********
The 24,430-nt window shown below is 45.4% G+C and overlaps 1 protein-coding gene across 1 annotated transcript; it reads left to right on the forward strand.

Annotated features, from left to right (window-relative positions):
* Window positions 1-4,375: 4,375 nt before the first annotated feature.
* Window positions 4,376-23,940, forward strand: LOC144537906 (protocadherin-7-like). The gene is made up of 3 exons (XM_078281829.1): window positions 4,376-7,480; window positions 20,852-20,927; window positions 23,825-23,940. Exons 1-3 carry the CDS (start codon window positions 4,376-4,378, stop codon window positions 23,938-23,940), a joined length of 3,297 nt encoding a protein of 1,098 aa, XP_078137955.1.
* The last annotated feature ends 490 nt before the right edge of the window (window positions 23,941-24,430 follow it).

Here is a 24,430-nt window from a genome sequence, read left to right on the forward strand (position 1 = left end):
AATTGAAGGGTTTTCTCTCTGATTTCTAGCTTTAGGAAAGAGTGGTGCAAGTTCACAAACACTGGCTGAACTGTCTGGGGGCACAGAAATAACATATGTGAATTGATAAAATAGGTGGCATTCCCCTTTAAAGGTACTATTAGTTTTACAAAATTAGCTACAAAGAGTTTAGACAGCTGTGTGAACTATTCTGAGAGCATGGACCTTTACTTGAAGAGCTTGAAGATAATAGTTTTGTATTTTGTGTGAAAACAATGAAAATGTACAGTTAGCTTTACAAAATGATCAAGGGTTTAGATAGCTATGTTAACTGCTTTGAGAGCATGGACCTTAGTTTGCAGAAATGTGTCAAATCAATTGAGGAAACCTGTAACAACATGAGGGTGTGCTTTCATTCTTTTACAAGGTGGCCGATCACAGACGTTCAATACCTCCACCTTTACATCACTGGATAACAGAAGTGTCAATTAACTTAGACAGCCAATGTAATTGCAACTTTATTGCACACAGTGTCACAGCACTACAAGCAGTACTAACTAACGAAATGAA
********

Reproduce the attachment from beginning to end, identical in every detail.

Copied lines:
The 24,430-nt window shown below is 45.4% G+C and overlaps 1 protein-coding gene across 1 annotated transcript; it reads left to right on the forward strand.

Annotated features, from left to right (window-relative positions):
* Window positions 1-4,375: 4,375 nt before the first annotated feature.
* Window positions 4,376-23,940, forward strand: LOC144537906 (protocadherin-7-like). The gene is made up of 3 exons (XM_078281829.1): window positions 4,376-7,480; window positions 20,852-20,927; window positions 23,825-23,940. Exons 1-3 carry the CDS (start codon window positions 4,376-4,378, stop codon window positions 23,938-23,940), a joined length of 3,297 nt encoding a protein of 1,098 aa, XP_078137955.1.
* The last annotated feature ends 490 nt before the right edge of the window (window positions 23,941-24,430 follow it).

Here is a 24,430-nt window from a genome sequence, read left to right on the forward strand (position 1 = left end):
AATTGAAGGGTTTTCTCTCTGATTTCTAGCTTTAGGAAAGAGTGGTGCAAGTTCACAAACACTGGCTGAACTGTCTGGGGGCACAGAAATAACATATGTGAATTGATAAAATAGGTGGCATTCCCCTTTAAAGGTACTATTAGTTTTACAAAATTAGCTACAAAGAGTTTAGACAGCTGTGTGAACTATTCTGAGAGCATGGACCTTTACTTGAAGAGCTTGAAGATAATAGTTTTGTATTTTGTGTGAAAACAATGAAAATGTACAGTTAGCTTTACAAAATGATCAAGGGTTTAGATAGCTATGTTAACTGCTTTGAGAGCATGGACCTTAGTTTGCAGAAATGTGTCAAATCAATTGAGGAAACCTGTAACAACATGAGGGTGTGCTTTCATTCTTTTACAAGGTGGCCGATCACAGACGTTCAATACCTCCACCTTTACATCACTGGATAACAGAAGTGTCAATTAACTTAGACAGCCAATGTAATTGCAACTTTATTGCACACAGTGTCACAGCACTACAAGCAGTACTAACTAACGAAATGAA